Mr. Carr. Because the Secretary feels, for a number of reasons, that he ought to keep as much of that emergency fund intact at the present time as possible. There are a number of things for which money from that fund may be required, and while ordinarily there would be no objection if it were not reimbursed, there are now strong reasons for avoiding any depletion of it for expenses of a routine character.

The CHAIRMAN. You had $200,000 in the emergency fund ?
Mr. CARR. Yes, sir.

The CHAIRMAN. And you had an unexpended balance in the appropriation made available for 1921. How much was the unexpended balance

Mr. CARR. It was about $370,000.

The CHAIRMAN. So that makes $570,000. How much is the unexpended balance?

Mr. CARR. We have at the present time over $300,000.
The CHAIRMAN. Then why do you need the $18,000 !

Mr. CARR. I asked that very question before I came down, because it had occurred to me that this would be a natural inquiry for you to make, and I was directed to ask you to provide for the reimbursement of the emergency fund if possible. Eighteen thousand dollars seems a small amount in comparison with the unexpended balance of the emergency fund, but in the opinion of the department it would not be wise at this time to reduce the amount available by even so small a sum.

The CHAIRMAN. Well, if you have $300,000 it seems to me you have considerable leeway. Under the item for the International Institute of Agriculture there seems to be a deficiency of $11,577 for 1921.

INTERNATIONAL INSTITUTE OF AGRICULTURE. Mr. CARR. That, Mr. Chairman, is in the nature of an additional appropriation of this character: Under the treaty of June 7, 1905, we became a member of the International Institute of Agriculture which is maintained at Rome and supported by the contributions of 40 Governments, including all of the large Governments. Our contribution in the past has been about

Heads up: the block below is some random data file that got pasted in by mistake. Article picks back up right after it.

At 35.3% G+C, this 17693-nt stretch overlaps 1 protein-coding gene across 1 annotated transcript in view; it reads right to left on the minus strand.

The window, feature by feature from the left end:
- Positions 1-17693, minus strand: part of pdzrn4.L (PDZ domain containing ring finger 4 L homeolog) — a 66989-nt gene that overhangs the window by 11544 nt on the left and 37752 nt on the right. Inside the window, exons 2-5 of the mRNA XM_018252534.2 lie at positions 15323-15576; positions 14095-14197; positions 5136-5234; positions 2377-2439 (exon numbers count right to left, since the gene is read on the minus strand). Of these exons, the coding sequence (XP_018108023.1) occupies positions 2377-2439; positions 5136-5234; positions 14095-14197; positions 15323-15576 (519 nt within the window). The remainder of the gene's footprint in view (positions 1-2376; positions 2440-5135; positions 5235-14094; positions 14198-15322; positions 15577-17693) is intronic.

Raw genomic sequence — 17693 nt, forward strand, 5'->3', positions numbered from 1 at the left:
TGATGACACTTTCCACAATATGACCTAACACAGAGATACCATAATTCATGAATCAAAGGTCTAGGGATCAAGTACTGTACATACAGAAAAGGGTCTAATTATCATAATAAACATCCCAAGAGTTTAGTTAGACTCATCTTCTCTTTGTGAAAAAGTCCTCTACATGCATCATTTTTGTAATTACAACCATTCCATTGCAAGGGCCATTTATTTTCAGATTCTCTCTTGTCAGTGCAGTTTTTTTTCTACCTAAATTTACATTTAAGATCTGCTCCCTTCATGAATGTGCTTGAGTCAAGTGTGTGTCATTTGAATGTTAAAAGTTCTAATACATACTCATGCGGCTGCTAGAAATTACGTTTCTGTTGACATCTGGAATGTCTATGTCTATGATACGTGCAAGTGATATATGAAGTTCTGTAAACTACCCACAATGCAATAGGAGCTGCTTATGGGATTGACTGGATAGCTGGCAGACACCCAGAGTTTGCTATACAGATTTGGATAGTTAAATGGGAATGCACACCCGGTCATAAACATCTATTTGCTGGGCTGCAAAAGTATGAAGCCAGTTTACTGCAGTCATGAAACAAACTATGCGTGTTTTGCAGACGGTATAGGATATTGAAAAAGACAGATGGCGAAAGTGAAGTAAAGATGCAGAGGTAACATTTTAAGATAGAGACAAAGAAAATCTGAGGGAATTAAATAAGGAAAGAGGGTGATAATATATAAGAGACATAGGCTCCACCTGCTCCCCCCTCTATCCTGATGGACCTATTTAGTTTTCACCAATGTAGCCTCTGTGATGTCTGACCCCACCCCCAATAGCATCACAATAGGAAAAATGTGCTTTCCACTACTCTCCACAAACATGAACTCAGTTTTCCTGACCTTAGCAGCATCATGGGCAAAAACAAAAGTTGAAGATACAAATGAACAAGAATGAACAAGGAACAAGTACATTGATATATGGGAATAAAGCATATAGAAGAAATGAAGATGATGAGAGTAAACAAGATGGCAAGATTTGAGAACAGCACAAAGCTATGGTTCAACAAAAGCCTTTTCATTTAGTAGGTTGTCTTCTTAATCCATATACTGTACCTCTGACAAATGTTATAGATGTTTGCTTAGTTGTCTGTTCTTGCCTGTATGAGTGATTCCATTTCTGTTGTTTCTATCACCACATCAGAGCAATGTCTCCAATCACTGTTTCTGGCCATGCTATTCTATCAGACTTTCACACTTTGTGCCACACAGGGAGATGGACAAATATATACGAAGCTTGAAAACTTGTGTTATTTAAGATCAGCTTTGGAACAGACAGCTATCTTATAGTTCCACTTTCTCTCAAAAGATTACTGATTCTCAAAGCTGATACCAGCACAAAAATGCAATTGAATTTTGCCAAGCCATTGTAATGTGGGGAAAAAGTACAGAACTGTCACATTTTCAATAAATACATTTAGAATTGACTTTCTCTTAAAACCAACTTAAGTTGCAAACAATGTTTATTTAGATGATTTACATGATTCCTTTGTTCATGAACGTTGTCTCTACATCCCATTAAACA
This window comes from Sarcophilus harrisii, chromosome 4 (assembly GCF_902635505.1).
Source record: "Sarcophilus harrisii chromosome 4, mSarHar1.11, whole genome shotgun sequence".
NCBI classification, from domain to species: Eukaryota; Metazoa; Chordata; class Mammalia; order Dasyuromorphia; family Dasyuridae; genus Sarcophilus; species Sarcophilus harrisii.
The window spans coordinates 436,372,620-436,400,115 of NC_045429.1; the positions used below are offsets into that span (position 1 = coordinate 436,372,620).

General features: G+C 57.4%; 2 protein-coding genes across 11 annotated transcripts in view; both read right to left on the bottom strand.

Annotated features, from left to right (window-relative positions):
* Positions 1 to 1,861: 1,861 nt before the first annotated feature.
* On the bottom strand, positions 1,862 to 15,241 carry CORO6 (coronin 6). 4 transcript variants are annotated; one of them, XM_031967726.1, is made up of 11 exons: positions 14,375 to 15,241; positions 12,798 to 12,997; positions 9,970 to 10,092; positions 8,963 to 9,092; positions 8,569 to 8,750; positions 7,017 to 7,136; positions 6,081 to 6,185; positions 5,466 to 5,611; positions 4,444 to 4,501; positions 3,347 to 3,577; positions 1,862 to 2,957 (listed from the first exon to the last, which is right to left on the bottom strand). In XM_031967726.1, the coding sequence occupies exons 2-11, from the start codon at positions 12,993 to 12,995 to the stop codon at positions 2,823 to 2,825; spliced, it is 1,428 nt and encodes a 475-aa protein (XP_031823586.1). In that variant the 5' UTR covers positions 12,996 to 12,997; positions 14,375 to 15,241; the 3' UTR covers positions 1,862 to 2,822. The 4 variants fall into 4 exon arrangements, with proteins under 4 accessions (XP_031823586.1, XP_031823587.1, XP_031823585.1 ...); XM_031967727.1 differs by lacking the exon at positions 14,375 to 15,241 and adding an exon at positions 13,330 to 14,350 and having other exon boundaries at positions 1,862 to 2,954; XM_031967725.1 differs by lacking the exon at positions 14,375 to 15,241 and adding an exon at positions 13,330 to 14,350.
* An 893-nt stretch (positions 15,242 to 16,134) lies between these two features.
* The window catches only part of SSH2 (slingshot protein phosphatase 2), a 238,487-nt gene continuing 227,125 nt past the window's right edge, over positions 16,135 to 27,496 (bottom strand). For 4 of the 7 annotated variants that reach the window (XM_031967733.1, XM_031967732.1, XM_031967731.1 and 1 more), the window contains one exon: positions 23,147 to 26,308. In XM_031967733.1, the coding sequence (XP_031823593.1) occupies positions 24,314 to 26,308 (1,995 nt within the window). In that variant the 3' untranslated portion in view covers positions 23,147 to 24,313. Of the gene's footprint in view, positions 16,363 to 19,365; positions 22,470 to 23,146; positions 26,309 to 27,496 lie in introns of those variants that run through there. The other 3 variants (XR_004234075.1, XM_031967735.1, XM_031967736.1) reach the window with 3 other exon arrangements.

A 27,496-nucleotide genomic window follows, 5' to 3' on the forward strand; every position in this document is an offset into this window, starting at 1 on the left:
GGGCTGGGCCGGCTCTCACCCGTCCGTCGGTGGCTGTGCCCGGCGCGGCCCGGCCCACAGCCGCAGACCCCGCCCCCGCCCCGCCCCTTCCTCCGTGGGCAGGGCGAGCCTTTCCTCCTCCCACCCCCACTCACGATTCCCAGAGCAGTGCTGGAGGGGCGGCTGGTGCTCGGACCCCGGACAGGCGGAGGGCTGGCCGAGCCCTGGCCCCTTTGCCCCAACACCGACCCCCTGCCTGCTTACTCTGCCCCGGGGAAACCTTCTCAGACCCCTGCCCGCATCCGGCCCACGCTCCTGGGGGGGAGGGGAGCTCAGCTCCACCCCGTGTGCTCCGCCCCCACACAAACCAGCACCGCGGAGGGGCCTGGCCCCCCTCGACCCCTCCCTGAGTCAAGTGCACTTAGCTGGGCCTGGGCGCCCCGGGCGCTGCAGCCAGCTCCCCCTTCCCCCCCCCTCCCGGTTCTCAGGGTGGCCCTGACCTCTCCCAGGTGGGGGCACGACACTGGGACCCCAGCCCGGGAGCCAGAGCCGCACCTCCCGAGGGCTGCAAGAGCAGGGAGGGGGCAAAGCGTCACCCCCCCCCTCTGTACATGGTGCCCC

The CHAIRMAN. It was small, was it not?
Mr. CARR. Yes; it was small."
The CHAIRMAN. $18,000 for 1922, was it not?

Mr. CARR. No; that appropriation includes other things. I think it was $8,000, but it was payable in francs and not in dollars. It is well known that the franc has lost a large part of its purchasing power and the institute has become practically bankrupt; that is to say, it can not function upon its present income, and therefore the general committee of the institute have appealed to all of the governments to pay an extraordinary quota which in our case amounts to $11,577 for 1921 and a like amount for 1922, until the institute can get out of its present situation. The resolution passed by the general meeting is as follows:

“The general meeting realizing the impossibility for the institute to carry on its present services with receipts that are more nominal than actual, resolves to propose to the governments kindly to pay for the fiscal years 1921 and 1922 over and above the ordinary quota as set by article 10 of the convention of 1905, payable in francs, an additional quota of one and one-half the amount of the ordinary quota, and payable by each country in its own currency on the basis of the fixed rate of exchange at par. The pledge of the governments to pay this quota will be officially notified by the States to the ministry. of foreign affairs of Italy and to the president of the institute."

The United States, being entered in the first group of the adhering States (40,000 franc quota), would have to pay for the years 1921, 1922, and 1923, the following amounts:

1. The usual quota of 40,000 francs which would be paid at the current rate of exchange (equivalent at present to approximately $3,000, or at the normal rate to $7,720).

2. The extraordinary quota amounting to one quota and a half, that is to say, 60,000 francs which would be paid in dollars, the amount to be reckoned on the basis of $1 at par being worth 5.1825 francs. Thus the extraordinary quota of the United States for each year would be $11,577.

We were in doubt as to whether the United States ought to contribute an additional sum and we consulted the other governments and found that nearly all of those governments were going to provide the extra quota and continue their membership. Therefore it seemed to the department that the United States was practically morally bound to continue and pay its additional share also; that is, we could hardly drop out since an American was really the prime mover in the establishment of the institute and the greatest of the agricultural countries. We probably have a greater moral obligation to support the institute than any other nation since the prime mover in the establishment of the institute was David Lubin, an American citizen.

The CHAIRMAN. What does the institute do?